The County commission's building and maintenance committee discussed the cleaning of county buildings, and received input from interested parties who had earlier been asked if they could clean their own areas.
Several department heads had made the effort to attend the Monday evening meeting.
"I'm in favor of doing what we have to do to save money," said Dorris Wayne Weaver, register of deeds, adding that his staff wouldn't have a problem cleaning up in their office.
Jan Allen, director of the Marshall County Memorial Library, said the library is professionally cleaned once a week, and the rest of the time her staff keeps it clean.
"If my staff had to do all the cleaning, it would make us very busy," Allen said. "We're serving the public 55 hours a week. I'm also concerned with someone coming in to clean that we don't know. When we had that before, stuff came up missing."
"Why do other buildings have to be done five or three times a week when we make do with one?" asked Allen.
This question was answered, at least in one case, by the next speaker, Jason Lewis, head of the health department.
"The health department gets professionally cleaned five days a week," he explained. "It's the nature of healthcare service that cleaning needs to be done every day." Lewis pointed out that if his staff spent time cleaning they would have that much less time to devote to the healthcare needs of the public. In response to questions from the commissioners, he did admit that cleaning the health department three times a week might be sufficient as long as "trash in certain areas is removed every day." The health department's budgeted cost for cleaning is $18,000 per year.
"I don't mind whatever we have to do, but we don't have time to do the vacuuming," said Circuit Court Clerk Eleanor Foster, the next speaker. "We have a tremendous amount of traffic in our office, and we are there all hours of the night when there's a trial - my ladies are busy all day."
"There are things we can't do, but we want to work with you," Foster concluded.
"I have no problem," County Clerk Daphne Fagan said. "We can vacuum and dust; my girls would be glad to do it."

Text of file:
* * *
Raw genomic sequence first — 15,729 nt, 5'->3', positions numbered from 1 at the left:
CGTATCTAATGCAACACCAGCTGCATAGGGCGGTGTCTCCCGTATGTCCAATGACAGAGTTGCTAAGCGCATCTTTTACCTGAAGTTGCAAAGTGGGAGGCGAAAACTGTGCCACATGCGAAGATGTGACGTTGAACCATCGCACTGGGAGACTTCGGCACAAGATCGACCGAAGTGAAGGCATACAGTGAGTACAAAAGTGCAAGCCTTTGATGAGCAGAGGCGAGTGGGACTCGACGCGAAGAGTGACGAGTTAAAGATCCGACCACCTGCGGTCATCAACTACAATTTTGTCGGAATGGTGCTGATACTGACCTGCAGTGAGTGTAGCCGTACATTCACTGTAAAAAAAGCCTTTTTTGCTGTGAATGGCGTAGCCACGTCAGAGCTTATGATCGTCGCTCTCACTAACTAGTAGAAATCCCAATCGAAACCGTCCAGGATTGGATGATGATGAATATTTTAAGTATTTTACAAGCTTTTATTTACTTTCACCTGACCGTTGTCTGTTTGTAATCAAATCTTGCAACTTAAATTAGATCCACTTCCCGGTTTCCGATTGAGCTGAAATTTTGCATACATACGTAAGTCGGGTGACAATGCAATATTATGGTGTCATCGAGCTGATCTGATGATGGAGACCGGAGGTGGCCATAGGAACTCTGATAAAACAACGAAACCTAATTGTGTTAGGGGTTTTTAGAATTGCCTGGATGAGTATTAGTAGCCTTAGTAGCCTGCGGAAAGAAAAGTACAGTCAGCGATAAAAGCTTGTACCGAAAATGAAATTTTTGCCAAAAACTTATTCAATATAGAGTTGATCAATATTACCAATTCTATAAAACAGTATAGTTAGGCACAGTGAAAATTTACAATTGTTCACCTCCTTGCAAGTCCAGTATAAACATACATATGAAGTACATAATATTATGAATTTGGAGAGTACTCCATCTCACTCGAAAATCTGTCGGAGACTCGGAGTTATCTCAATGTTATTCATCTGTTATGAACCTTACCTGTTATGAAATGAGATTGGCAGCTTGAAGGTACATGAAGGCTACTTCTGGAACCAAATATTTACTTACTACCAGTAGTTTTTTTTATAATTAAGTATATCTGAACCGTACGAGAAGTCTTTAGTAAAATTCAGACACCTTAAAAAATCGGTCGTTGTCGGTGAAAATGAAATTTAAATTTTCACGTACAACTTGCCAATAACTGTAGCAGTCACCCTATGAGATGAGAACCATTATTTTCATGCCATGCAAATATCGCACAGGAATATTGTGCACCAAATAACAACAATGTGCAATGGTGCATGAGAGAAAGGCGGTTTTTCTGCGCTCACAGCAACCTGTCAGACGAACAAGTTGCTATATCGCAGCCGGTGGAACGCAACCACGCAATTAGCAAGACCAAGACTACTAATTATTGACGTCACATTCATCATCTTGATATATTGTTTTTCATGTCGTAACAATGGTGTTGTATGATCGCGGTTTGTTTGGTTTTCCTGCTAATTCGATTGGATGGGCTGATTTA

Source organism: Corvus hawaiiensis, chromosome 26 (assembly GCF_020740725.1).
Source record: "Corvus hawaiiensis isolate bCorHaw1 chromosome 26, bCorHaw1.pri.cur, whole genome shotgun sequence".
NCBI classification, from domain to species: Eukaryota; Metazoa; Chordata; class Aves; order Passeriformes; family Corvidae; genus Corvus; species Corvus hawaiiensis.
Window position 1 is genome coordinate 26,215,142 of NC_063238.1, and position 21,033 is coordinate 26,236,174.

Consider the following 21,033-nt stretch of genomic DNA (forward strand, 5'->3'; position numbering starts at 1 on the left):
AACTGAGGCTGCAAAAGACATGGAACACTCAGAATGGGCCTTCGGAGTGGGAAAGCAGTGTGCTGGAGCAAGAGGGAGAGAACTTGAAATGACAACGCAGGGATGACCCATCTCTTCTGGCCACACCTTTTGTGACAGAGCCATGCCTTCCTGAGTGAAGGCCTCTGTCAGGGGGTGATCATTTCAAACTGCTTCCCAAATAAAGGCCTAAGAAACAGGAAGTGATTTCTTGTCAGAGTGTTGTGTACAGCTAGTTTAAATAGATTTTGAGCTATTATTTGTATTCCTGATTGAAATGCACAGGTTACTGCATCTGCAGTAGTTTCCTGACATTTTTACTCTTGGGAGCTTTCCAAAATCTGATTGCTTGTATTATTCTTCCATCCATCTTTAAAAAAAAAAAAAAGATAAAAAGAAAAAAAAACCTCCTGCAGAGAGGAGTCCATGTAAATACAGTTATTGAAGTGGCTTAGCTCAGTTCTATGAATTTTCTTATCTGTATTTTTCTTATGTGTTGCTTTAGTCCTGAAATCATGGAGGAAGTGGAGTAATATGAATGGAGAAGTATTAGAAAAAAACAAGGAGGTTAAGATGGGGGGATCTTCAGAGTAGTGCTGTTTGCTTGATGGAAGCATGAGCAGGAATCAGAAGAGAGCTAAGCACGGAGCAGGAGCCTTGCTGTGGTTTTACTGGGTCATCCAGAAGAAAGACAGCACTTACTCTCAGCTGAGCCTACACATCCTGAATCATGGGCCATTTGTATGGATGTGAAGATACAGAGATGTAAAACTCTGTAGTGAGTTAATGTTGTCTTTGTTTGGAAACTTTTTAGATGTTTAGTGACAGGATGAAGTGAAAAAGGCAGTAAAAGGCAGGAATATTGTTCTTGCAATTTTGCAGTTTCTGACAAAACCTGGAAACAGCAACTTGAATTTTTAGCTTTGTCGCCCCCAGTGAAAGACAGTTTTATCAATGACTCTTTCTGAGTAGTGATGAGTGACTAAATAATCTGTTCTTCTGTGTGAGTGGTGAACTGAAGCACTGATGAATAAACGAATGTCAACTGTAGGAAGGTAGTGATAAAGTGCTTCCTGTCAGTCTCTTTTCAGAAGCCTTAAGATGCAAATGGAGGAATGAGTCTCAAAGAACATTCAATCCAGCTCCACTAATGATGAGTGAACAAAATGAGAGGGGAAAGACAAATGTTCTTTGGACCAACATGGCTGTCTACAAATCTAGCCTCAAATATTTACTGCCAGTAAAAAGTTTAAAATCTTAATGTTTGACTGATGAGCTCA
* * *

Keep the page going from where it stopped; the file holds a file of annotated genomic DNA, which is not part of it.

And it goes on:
"Whatever has to be done, we'll do what we can," agreed Jo Ann Henry, administrator of elections. "We'll tidy up when we can, and already there's less trash because of recycling."
"I've told Freda (Terry) to set up pre-bid conferences," said committee chairman Mickey King. "We can bid it two or three different ways. Let's get some figures to see what kind of savings we can make. I need a motion to include two or three different options, like cleaning the common areas only, or cutting back to three times a week in all buildings."
"Let's bid all of these options," said Don Ledford. "The contract as it is today; all buildings three times a week; all buildings once a week; common areas every day; common areas three times a week; and common areas three times a week and offices once a week."
"It's a moving target right now," exclaimed Billy Spivey.
"We need to specify things like whether the floors are wet-mopped or dust-mopped," budget director Freda Terry pointed out. "We've got to try to make the bidding field level; that's the purpose of the pre-bid conference."
"We have five buildings each with specific needs - we need to get a price per building per day," commented commission chairwoman Mary Ann Neill. "Then we can develop a package and define what we can afford."
"That might be an easy way to do it," agreed Terry.
"If you start separating it too much it might not be attractive to bid," cautioned Ledford.
The amended motion to request bids for cleaning services was passed unanimously. The mandatory pre-bid conference, during which the prospective bidders look at every site, will be held at 8 a.m. Friday, May 29.
The pre-bid conference for those who want to bid on mowing, fire extinguishers, and pest control is the preceding day, also at 8 a.m.